So I’m going to be signing three executive orders designed to ensure that federal contracts serve taxpayers efficiently and effectively. One of these orders is going to prevent taxpayer dollars from going to reimburse federal contractors who spend money trying to influence the formation of unions. We will also require that federal contractors inform their employees of their rights under the National Labor Relations Act. Federal labor laws encourage collective bargaining, and employees should know their rights to avoid disruption of federal contracts.
And I’m issuing an order so that qualified employees will be able to keep their jobs even when a contract changes hands. We shouldn’t deprive the government of these workers who have so much experience in making government work.
Thus, NOT a reversal of the four executive orders from President Bush circa February 2001. No mention of Project Labor Agreements. And, as we read it, the reference to a measure to “prevent dollars from going to reimburse federal contractors who spend money trying to influence the formation of unions,” engages the issues that came up in “Chamber of Commerce of the United States v. Lockyer.” A California law sought to bar a employer who received state grants or funds from using that money to take a position in union organizing. The 9th Circuit upheld the law, but federal labor law supersede state law, and the Supreme Court reversed and remanded.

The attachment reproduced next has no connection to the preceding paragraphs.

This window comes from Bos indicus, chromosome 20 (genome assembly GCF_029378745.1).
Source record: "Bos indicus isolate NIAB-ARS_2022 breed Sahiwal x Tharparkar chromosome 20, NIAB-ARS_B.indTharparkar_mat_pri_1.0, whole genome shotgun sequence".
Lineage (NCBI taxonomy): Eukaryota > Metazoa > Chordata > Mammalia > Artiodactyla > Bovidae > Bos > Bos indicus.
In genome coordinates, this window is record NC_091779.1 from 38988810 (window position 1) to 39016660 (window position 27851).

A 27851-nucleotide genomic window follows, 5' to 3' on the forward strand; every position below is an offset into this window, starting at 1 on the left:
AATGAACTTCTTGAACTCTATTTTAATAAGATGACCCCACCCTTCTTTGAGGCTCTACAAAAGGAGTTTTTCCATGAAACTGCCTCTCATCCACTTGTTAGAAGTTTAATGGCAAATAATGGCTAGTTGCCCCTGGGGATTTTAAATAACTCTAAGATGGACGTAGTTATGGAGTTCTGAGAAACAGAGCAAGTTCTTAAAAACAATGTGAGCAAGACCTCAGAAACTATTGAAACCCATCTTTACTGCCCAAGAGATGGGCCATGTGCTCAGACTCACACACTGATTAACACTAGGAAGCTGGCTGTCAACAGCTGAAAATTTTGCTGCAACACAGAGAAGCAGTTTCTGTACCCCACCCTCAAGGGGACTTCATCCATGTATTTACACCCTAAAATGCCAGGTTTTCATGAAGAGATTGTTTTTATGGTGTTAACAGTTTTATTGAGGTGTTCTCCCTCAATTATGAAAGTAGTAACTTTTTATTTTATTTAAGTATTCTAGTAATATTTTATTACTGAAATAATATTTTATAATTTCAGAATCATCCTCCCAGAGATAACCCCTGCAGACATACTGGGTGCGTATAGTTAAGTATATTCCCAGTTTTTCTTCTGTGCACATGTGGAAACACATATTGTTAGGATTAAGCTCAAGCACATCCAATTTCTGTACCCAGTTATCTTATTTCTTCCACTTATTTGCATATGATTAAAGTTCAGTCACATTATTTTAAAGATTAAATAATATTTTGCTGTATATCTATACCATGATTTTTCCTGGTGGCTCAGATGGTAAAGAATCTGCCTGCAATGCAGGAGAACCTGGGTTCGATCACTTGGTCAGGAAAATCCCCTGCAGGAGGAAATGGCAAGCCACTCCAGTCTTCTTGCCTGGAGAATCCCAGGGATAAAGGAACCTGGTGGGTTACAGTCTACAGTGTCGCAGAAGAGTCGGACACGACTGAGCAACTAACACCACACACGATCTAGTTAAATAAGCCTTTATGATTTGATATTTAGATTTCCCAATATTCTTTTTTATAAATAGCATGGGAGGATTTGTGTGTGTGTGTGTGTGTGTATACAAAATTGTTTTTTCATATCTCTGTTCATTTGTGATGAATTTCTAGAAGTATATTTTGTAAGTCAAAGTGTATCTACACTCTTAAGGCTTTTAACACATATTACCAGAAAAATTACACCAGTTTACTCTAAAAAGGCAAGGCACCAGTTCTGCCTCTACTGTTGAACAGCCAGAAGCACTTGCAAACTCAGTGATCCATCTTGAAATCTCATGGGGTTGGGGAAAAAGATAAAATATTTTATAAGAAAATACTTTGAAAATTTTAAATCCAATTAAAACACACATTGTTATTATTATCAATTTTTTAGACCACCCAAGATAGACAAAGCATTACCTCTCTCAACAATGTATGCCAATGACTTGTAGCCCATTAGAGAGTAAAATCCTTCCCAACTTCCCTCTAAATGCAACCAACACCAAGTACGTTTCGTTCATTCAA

It would really help if the executive orders were online. News accounts like this piece from The New York Times are too skimpy, and obviously our speculation about substance turned out to be wrong.